The euro slid to a 20-year low against the US dollar as traders bet that the European Central Bank will go slower on raising interest rates as the economy risks being tipped into a recession.
The common currency fell as much as 1.4 per cent to $1.0281, its weakest level since December 2002. The losses came as money markets continued to trim ECB tightening bets as growth outlook for the region darkens, with traders now eyeing the prospect of gas shortages as Russia cuts back on supplies.
The fallout from war in Ukraine is hampering the ECB’s ability to raise rates as fast as the Fed, despite record inflation, widening the interest-rate differential. According to Bloomberg’s options-pricing model, there is a 60 per cent chance the currency hits parity versus the dollar by year-end, up from 46 per cent on Monday.
“Parity is just a matter of time now,” said Neil Jones, head of FX sales to financial institutions at Mizuho.
Traders are betting the ECB will kick off their first tightening cycle in a decade later this month with a 25 basis-point increase. The Fed in contrast has already raised rates by 150 basis points, with markets pricing in an 80 per cent chance of a 75-basis-point hike at their July meeting.
“It is hard to find much positive to say about the EUR,” said Dominic Bunning, the head of European FX Research at HSBC. “With ECB sticking to its line that we will only see a 25bp hike in July at a time when others are hiking much faster and waiting for September to deliver a faster tightening, there is also little support coming from higher yields.”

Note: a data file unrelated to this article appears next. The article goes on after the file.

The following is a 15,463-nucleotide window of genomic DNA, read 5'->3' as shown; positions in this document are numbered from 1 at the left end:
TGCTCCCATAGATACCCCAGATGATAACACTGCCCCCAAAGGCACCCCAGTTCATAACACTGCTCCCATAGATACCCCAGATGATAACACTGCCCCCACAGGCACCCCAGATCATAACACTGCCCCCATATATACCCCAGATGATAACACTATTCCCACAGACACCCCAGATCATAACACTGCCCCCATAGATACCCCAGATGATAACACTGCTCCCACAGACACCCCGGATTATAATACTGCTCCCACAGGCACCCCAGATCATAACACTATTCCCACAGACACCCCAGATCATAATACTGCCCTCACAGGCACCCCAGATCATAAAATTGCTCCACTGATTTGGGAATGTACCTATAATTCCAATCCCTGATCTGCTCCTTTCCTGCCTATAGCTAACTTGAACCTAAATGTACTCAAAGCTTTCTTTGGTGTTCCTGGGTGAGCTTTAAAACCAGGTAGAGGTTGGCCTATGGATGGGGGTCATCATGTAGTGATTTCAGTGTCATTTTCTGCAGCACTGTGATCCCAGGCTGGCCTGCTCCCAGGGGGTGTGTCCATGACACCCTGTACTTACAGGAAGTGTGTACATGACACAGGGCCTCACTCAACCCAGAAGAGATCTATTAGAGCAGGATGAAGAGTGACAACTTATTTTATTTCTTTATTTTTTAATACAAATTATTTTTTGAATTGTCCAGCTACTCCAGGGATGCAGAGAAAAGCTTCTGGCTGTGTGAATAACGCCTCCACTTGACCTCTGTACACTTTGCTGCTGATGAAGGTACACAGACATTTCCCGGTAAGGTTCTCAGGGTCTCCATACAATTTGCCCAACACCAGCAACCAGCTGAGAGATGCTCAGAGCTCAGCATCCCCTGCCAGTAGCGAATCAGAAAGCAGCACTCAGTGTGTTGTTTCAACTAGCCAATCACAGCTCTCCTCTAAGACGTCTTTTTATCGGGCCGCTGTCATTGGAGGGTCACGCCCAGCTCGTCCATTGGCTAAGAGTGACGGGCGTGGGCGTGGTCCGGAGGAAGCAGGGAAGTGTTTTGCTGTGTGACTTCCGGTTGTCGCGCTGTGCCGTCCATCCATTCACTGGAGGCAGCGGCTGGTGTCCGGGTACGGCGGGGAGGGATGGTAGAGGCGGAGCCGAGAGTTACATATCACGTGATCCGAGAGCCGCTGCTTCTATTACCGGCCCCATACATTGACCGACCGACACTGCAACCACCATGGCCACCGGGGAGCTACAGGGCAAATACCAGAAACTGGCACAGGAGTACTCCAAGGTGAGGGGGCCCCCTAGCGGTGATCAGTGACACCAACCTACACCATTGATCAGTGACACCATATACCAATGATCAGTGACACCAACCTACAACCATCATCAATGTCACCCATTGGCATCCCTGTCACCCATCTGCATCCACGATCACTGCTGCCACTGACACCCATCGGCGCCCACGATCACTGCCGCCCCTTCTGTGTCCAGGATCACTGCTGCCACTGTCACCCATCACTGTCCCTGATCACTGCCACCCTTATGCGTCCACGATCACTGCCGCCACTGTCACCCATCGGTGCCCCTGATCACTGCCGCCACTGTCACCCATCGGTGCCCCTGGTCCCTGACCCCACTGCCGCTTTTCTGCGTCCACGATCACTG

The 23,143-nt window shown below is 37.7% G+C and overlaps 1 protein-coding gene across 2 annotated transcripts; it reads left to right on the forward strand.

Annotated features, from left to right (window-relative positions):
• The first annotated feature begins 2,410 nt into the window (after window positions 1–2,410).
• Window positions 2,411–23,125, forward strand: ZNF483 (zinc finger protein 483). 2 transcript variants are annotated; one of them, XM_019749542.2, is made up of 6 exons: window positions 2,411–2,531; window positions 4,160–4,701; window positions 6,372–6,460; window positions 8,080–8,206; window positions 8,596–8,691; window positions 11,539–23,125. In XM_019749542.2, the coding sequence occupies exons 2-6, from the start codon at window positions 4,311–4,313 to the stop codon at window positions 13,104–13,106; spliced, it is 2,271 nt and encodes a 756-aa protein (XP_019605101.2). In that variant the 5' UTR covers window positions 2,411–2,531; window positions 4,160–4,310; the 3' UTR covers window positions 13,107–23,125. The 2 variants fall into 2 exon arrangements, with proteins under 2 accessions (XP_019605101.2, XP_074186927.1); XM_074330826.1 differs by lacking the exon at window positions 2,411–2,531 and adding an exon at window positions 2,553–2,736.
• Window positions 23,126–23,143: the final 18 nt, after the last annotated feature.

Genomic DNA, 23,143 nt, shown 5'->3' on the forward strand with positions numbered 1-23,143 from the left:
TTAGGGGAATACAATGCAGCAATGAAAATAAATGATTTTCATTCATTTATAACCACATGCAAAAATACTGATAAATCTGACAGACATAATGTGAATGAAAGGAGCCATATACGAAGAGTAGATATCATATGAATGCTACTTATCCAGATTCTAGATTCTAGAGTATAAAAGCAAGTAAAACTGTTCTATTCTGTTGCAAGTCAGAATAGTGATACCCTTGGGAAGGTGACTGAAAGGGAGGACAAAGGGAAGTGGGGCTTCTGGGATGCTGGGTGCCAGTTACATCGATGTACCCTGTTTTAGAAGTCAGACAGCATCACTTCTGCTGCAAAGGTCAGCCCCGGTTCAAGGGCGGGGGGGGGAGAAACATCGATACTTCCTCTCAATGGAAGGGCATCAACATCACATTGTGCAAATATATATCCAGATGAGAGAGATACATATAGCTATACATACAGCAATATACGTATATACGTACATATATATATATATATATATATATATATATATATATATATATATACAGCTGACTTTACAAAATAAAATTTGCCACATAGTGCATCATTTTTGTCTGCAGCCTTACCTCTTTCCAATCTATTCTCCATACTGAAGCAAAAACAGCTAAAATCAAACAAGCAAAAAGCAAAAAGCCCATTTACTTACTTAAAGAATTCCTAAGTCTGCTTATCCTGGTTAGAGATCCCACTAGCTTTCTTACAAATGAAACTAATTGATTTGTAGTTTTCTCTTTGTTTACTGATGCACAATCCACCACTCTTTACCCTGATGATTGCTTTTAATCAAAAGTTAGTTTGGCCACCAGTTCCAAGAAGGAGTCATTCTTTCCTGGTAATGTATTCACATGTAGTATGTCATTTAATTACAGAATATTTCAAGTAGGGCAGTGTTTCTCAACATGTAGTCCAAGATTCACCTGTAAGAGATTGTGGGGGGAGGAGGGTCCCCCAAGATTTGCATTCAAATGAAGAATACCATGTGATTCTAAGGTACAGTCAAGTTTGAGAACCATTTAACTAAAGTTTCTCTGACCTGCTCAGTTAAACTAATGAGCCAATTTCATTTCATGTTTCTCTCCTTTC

Money-market traders are betting ECB will deliver around 140 basis points this year, down from more than 190 basis points almost three weeks ago. The repricing gathered pace after a string of weak economic data last week, with traders trimming bets again on Tuesday after French services PMI was revised lower.
Investors have also been more cautious on the euro due to the risk of so-called fragmentation, when economically weaker nations see unwarranted spikes in borrowing costs as financial conditions tighten. The ECB is expected to deliver further details of a new tool to backstop more vulnerable countries’ debt at their policy meeting later this month.
The losses on Tuesday were compounded by poor liquidity and selling in euro-Swiss franc, according to three Europe-based traders. The euro fell as much as 0.9 per cent against the Swiss franc to 0.99251, the lowest level since 2015.
“The FX market is not back up to full liquidity given the US holiday,” said Mizuho’s Jones. “Any given size of trade is likely to have a greater impact on market movement.”